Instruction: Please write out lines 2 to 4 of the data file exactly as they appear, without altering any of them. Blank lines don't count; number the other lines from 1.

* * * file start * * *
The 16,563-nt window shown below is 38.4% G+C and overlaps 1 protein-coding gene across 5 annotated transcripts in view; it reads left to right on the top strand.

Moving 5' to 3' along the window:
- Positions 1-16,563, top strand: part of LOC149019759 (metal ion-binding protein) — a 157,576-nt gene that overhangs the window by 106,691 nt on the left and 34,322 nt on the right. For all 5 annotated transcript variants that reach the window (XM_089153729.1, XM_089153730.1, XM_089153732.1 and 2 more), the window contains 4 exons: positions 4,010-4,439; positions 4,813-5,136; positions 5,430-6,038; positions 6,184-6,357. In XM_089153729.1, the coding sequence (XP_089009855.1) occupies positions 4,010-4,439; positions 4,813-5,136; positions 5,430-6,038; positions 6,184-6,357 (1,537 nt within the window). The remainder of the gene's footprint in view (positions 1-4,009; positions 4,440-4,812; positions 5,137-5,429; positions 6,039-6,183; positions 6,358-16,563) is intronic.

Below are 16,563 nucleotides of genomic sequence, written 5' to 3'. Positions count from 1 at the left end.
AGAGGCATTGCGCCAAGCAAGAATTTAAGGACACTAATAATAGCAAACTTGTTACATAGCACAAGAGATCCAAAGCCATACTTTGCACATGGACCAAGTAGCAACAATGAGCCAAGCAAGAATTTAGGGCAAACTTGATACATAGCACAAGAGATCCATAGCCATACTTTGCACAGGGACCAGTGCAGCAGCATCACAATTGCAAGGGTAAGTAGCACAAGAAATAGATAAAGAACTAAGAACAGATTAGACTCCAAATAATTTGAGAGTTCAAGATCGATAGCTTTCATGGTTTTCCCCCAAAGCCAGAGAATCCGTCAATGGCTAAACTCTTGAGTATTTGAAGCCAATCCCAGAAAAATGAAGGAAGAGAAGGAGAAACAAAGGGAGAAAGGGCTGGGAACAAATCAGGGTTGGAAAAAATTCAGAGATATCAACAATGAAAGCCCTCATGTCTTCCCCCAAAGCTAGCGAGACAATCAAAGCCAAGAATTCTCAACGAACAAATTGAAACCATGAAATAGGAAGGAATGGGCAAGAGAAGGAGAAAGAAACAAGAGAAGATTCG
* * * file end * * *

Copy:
Moving 5' to 3' along the window:
- Positions 1-16,563, top strand: part of LOC149019759 (metal ion-binding protein) — a 157,576-nt gene that overhangs the window by 106,691 nt on the left and 34,322 nt on the right. For all 5 annotated transcript variants that reach the window (XM_089153729.1, XM_089153730.1, XM_089153732.1 and 2 more), the window contains 4 exons: positions 4,010-4,439; positions 4,813-5,136; positions 5,430-6,038; positions 6,184-6,357. In XM_089153729.1, the coding sequence (XP_089009855.1) occupies positions 4,010-4,439; positions 4,813-5,136; positions 5,430-6,038; positions 6,184-6,357 (1,537 nt within the window). The remainder of the gene's footprint in view (positions 1-4,009; positions 4,440-4,812; positions 5,137-5,429; positions 6,039-6,183; positions 6,358-16,563) is intronic.

Below are 16,563 nucleotides of genomic sequence, written 5' to 3'. Positions count from 1 at the left end.